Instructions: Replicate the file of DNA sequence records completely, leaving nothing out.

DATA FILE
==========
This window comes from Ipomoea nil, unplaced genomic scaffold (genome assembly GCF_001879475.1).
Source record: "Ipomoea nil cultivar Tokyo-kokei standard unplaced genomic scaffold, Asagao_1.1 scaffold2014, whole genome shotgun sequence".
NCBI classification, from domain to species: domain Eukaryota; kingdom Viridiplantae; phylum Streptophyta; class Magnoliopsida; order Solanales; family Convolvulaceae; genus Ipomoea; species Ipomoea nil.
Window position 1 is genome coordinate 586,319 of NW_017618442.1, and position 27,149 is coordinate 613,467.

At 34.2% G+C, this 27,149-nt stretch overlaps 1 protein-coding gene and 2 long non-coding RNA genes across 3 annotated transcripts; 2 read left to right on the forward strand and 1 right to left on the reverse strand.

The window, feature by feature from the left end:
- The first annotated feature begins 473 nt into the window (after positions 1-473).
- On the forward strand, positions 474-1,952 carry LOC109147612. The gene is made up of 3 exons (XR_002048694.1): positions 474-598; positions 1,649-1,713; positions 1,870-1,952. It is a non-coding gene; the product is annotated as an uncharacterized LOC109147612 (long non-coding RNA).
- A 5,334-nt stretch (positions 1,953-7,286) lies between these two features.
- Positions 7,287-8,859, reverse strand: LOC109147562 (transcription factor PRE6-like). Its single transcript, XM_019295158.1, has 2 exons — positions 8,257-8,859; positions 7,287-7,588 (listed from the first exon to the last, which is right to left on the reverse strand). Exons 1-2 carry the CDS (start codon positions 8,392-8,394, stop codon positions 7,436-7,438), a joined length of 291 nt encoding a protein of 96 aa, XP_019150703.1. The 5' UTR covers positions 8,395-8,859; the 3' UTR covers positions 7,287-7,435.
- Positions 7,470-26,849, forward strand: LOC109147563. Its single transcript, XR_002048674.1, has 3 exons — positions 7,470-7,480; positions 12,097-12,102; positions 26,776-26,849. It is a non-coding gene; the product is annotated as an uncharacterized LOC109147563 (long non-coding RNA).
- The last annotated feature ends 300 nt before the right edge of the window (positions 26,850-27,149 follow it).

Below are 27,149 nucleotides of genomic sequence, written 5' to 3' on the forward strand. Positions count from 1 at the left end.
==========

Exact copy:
This window comes from Ipomoea nil, unplaced genomic scaffold (genome assembly GCF_001879475.1).
Source record: "Ipomoea nil cultivar Tokyo-kokei standard unplaced genomic scaffold, Asagao_1.1 scaffold2014, whole genome shotgun sequence".
NCBI classification, from domain to species: domain Eukaryota; kingdom Viridiplantae; phylum Streptophyta; class Magnoliopsida; order Solanales; family Convolvulaceae; genus Ipomoea; species Ipomoea nil.
Window position 1 is genome coordinate 586,319 of NW_017618442.1, and position 27,149 is coordinate 613,467.

At 34.2% G+C, this 27,149-nt stretch overlaps 1 protein-coding gene and 2 long non-coding RNA genes across 3 annotated transcripts; 2 read left to right on the forward strand and 1 right to left on the reverse strand.

The window, feature by feature from the left end:
- The first annotated feature begins 473 nt into the window (after positions 1-473).
- On the forward strand, positions 474-1,952 carry LOC109147612. The gene is made up of 3 exons (XR_002048694.1): positions 474-598; positions 1,649-1,713; positions 1,870-1,952. It is a non-coding gene; the product is annotated as an uncharacterized LOC109147612 (long non-coding RNA).
- A 5,334-nt stretch (positions 1,953-7,286) lies between these two features.
- Positions 7,287-8,859, reverse strand: LOC109147562 (transcription factor PRE6-like). Its single transcript, XM_019295158.1, has 2 exons — positions 8,257-8,859; positions 7,287-7,588 (listed from the first exon to the last, which is right to left on the reverse strand). Exons 1-2 carry the CDS (start codon positions 8,392-8,394, stop codon positions 7,436-7,438), a joined length of 291 nt encoding a protein of 96 aa, XP_019150703.1. The 5' UTR covers positions 8,395-8,859; the 3' UTR covers positions 7,287-7,435.
- Positions 7,470-26,849, forward strand: LOC109147563. Its single transcript, XR_002048674.1, has 3 exons — positions 7,470-7,480; positions 12,097-12,102; positions 26,776-26,849. It is a non-coding gene; the product is annotated as an uncharacterized LOC109147563 (long non-coding RNA).
- The last annotated feature ends 300 nt before the right edge of the window (positions 26,850-27,149 follow it).

Below are 27,149 nucleotides of genomic sequence, written 5' to 3' on the forward strand. Positions count from 1 at the left end.